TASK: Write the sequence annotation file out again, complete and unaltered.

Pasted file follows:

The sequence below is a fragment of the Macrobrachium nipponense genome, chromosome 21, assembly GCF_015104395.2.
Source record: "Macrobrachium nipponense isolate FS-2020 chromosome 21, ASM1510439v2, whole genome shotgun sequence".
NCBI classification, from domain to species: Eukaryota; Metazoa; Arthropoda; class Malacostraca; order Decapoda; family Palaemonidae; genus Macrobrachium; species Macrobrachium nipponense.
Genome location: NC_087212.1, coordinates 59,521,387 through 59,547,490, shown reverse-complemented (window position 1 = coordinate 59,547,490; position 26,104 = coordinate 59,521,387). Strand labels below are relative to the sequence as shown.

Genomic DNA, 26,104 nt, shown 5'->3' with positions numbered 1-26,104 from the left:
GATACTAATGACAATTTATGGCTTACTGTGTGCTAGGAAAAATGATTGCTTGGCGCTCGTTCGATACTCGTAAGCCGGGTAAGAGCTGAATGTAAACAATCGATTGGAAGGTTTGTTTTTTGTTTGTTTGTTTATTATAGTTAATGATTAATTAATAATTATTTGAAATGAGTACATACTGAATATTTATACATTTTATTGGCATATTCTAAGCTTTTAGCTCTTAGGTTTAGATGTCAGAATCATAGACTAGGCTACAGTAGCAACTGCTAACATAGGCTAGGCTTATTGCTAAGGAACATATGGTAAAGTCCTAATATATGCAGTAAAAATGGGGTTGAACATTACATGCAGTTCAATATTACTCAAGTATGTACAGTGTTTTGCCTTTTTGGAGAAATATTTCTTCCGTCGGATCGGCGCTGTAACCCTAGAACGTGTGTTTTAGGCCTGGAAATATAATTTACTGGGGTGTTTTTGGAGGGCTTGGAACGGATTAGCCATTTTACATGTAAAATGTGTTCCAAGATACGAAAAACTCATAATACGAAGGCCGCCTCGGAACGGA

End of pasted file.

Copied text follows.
The sequence below is a fragment of the Macrobrachium nipponense genome, chromosome 21, assembly GCF_015104395.2.
Source record: "Macrobrachium nipponense isolate FS-2020 chromosome 21, ASM1510439v2, whole genome shotgun sequence".
NCBI classification, from domain to species: Eukaryota; Metazoa; Arthropoda; class Malacostraca; order Decapoda; family Palaemonidae; genus Macrobrachium; species Macrobrachium nipponense.
Genome location: NC_087212.1, coordinates 59,521,387 through 59,547,490, shown reverse-complemented (window position 1 = coordinate 59,547,490; position 26,104 = coordinate 59,521,387). Strand labels below are relative to the sequence as shown.

Genomic DNA, 26,104 nt, shown 5'->3' with positions numbered 1-26,104 from the left:
GATACTAATGACAATTTATGGCTTACTGTGTGCTAGGAAAAATGATTGCTTGGCGCTCGTTCGATACTCGTAAGCCGGGTAAGAGCTGAATGTAAACAATCGATTGGAAGGTTTGTTTTTTGTTTGTTTGTTTATTATAGTTAATGATTAATTAATAATTATTTGAAATGAGTACATACTGAATATTTATACATTTTATTGGCATATTCTAAGCTTTTAGCTCTTAGGTTTAGATGTCAGAATCATAGACTAGGCTACAGTAGCAACTGCTAACATAGGCTAGGCTTATTGCTAAGGAACATATGGTAAAGTCCTAATATATGCAGTAAAAATGGGGTTGAACATTACATGCAGTTCAATATTACTCAAGTATGTACAGTGTTTTGCCTTTTTGGAGAAATATTTCTTCCGTCGGATCGGCGCTGTAACCCTAGAACGTGTGTTTTAGGCCTGGAAATATAATTTACTGGGGTGTTTTTGGAGGGCTTGGAACGGATTAGCCATTTTACATGTAAAATGTGTTCCAAGATACGAAAAACTCATAATACGAAGGCCGCCTCGGAACGGA